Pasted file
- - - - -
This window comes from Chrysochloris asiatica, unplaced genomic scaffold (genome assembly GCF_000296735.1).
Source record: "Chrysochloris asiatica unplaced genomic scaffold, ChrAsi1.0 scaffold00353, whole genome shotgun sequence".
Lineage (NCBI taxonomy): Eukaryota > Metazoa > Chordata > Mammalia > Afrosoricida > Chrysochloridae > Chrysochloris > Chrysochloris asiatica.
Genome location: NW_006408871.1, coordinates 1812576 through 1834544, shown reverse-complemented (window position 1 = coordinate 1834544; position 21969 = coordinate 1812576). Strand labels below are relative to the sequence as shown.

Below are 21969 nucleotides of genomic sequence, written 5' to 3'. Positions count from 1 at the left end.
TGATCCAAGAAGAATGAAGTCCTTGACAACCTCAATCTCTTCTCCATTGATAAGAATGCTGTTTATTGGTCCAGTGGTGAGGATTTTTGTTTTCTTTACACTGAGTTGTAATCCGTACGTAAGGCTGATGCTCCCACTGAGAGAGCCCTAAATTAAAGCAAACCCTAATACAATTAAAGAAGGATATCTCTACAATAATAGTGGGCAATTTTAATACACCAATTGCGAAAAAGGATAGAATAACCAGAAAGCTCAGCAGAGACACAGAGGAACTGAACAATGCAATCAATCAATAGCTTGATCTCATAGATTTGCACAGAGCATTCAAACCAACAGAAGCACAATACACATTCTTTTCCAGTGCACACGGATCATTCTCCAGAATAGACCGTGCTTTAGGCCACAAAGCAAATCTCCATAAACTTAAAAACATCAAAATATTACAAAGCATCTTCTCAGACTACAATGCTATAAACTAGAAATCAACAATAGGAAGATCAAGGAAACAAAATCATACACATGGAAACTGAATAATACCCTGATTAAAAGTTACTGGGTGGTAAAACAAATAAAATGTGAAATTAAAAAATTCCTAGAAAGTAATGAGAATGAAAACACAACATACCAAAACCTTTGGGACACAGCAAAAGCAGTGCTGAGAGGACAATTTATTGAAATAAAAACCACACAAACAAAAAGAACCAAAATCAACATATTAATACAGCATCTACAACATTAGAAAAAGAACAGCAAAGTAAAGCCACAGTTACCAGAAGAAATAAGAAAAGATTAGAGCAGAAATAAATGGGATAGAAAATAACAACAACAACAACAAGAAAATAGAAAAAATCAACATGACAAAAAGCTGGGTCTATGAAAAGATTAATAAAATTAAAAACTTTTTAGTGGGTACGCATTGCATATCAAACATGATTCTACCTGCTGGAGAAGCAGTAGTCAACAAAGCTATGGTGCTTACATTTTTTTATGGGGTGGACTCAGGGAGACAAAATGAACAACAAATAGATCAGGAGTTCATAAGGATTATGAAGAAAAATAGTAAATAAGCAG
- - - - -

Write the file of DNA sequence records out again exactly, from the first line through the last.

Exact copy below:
This window comes from Chrysochloris asiatica, unplaced genomic scaffold (genome assembly GCF_000296735.1).
Source record: "Chrysochloris asiatica unplaced genomic scaffold, ChrAsi1.0 scaffold00353, whole genome shotgun sequence".
Lineage (NCBI taxonomy): Eukaryota > Metazoa > Chordata > Mammalia > Afrosoricida > Chrysochloridae > Chrysochloris > Chrysochloris asiatica.
Genome location: NW_006408871.1, coordinates 1812576 through 1834544, shown reverse-complemented (window position 1 = coordinate 1834544; position 21969 = coordinate 1812576). Strand labels below are relative to the sequence as shown.

Below are 21969 nucleotides of genomic sequence, written 5' to 3'. Positions count from 1 at the left end.
TGATCCAAGAAGAATGAAGTCCTTGACAACCTCAATCTCTTCTCCATTGATAAGAATGCTGTTTATTGGTCCAGTGGTGAGGATTTTTGTTTTCTTTACACTGAGTTGTAATCCGTACGTAAGGCTGATGCTCCCACTGAGAGAGCCCTAAATTAAAGCAAACCCTAATACAATTAAAGAAGGATATCTCTACAATAATAGTGGGCAATTTTAATACACCAATTGCGAAAAAGGATAGAATAACCAGAAAGCTCAGCAGAGACACAGAGGAACTGAACAATGCAATCAATCAATAGCTTGATCTCATAGATTTGCACAGAGCATTCAAACCAACAGAAGCACAATACACATTCTTTTCCAGTGCACACGGATCATTCTCCAGAATAGACCGTGCTTTAGGCCACAAAGCAAATCTCCATAAACTTAAAAACATCAAAATATTACAAAGCATCTTCTCAGACTACAATGCTATAAACTAGAAATCAACAATAGGAAGATCAAGGAAACAAAATCATACACATGGAAACTGAATAATACCCTGATTAAAAGTTACTGGGTGGTAAAACAAATAAAATGTGAAATTAAAAAATTCCTAGAAAGTAATGAGAATGAAAACACAACATACCAAAACCTTTGGGACACAGCAAAAGCAGTGCTGAGAGGACAATTTATTGAAATAAAAACCACACAAACAAAAAGAACCAAAATCAACATATTAATACAGCATCTACAACATTAGAAAAAGAACAGCAAAGTAAAGCCACAGTTACCAGAAGAAATAAGAAAAGATTAGAGCAGAAATAAATGGGATAGAAAATAACAACAACAACAACAAGAAAATAGAAAAAATCAACATGACAAAAAGCTGGGTCTATGAAAAGATTAATAAAATTAAAAACTTTTTAGTGGGTACGCATTGCATATCAAACATGATTCTACCTGCTGGAGAAGCAGTAGTCAACAAAGCTATGGTGCTTACATTTTTTTATGGGGTGGACTCAGGGAGACAAAATGAACAACAAATAGATCAGGAGTTCATAAGGATTATGAAGAAAAATAGTAAATAAGCAG